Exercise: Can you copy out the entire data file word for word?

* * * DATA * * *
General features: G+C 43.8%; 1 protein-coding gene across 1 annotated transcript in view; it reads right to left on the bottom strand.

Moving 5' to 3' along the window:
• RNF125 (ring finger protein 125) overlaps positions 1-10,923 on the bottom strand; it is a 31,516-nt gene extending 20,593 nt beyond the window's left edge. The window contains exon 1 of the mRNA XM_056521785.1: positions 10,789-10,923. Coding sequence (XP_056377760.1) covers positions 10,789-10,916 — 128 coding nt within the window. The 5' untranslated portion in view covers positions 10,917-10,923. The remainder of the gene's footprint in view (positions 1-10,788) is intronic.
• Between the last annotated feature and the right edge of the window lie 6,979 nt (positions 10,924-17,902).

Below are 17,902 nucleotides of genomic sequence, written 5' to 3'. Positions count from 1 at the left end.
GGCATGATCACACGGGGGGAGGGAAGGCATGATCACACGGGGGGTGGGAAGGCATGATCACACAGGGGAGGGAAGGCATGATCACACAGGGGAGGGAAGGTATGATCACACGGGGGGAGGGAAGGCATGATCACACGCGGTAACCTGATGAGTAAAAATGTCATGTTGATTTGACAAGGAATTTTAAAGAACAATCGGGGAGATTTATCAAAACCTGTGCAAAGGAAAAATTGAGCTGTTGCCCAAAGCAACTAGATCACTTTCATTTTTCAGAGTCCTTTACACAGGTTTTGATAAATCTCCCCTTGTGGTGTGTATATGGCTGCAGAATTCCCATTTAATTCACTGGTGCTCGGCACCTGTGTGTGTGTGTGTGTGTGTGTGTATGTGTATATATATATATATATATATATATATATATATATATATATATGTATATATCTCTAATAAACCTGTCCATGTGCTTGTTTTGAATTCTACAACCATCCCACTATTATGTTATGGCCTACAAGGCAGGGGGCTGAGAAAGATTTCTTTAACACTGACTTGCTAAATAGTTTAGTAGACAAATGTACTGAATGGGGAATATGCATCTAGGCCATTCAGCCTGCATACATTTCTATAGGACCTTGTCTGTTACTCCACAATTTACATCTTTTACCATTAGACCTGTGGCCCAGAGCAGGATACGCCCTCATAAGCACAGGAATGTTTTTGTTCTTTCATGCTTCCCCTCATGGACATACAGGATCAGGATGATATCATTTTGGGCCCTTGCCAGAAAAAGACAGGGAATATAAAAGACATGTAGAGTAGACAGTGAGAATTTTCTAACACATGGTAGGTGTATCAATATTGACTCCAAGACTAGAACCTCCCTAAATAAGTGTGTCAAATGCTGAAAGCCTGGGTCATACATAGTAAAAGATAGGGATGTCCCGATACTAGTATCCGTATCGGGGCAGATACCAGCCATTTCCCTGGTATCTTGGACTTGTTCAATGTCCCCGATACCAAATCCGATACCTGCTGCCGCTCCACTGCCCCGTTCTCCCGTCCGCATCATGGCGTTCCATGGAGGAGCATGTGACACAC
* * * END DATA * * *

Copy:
General features: G+C 43.8%; 1 protein-coding gene across 1 annotated transcript in view; it reads right to left on the bottom strand.

Moving 5' to 3' along the window:
• RNF125 (ring finger protein 125) overlaps positions 1-10,923 on the bottom strand; it is a 31,516-nt gene extending 20,593 nt beyond the window's left edge. The window contains exon 1 of the mRNA XM_056521785.1: positions 10,789-10,923. Coding sequence (XP_056377760.1) covers positions 10,789-10,916 — 128 coding nt within the window. The 5' untranslated portion in view covers positions 10,917-10,923. The remainder of the gene's footprint in view (positions 1-10,788) is intronic.
• Between the last annotated feature and the right edge of the window lie 6,979 nt (positions 10,924-17,902).

Below are 17,902 nucleotides of genomic sequence, written 5' to 3'. Positions count from 1 at the left end.
GGCATGATCACACGGGGGGAGGGAAGGCATGATCACACGGGGGGTGGGAAGGCATGATCACACAGGGGAGGGAAGGCATGATCACACAGGGGAGGGAAGGTATGATCACACGGGGGGAGGGAAGGCATGATCACACGCGGTAACCTGATGAGTAAAAATGTCATGTTGATTTGACAAGGAATTTTAAAGAACAATCGGGGAGATTTATCAAAACCTGTGCAAAGGAAAAATTGAGCTGTTGCCCAAAGCAACTAGATCACTTTCATTTTTCAGAGTCCTTTACACAGGTTTTGATAAATCTCCCCTTGTGGTGTGTATATGGCTGCAGAATTCCCATTTAATTCACTGGTGCTCGGCACCTGTGTGTGTGTGTGTGTGTGTGTGTATGTGTATATATATATATATATATATATATATATATATATATATATATGTATATATCTCTAATAAACCTGTCCATGTGCTTGTTTTGAATTCTACAACCATCCCACTATTATGTTATGGCCTACAAGGCAGGGGGCTGAGAAAGATTTCTTTAACACTGACTTGCTAAATAGTTTAGTAGACAAATGTACTGAATGGGGAATATGCATCTAGGCCATTCAGCCTGCATACATTTCTATAGGACCTTGTCTGTTACTCCACAATTTACATCTTTTACCATTAGACCTGTGGCCCAGAGCAGGATACGCCCTCATAAGCACAGGAATGTTTTTGTTCTTTCATGCTTCCCCTCATGGACATACAGGATCAGGATGATATCATTTTGGGCCCTTGCCAGAAAAAGACAGGGAATATAAAAGACATGTAGAGTAGACAGTGAGAATTTTCTAACACATGGTAGGTGTATCAATATTGACTCCAAGACTAGAACCTCCCTAAATAAGTGTGTCAAATGCTGAAAGCCTGGGTCATACATAGTAAAAGATAGGGATGTCCCGATACTAGTATCCGTATCGGGGCAGATACCAGCCATTTCCCTGGTATCTTGGACTTGTTCAATGTCCCCGATACCAAATCCGATACCTGCTGCCGCTCCACTGCCCCGTTCTCCCGTCCGCATCATGGCGTTCCATGGAGGAGCATGTGACACAC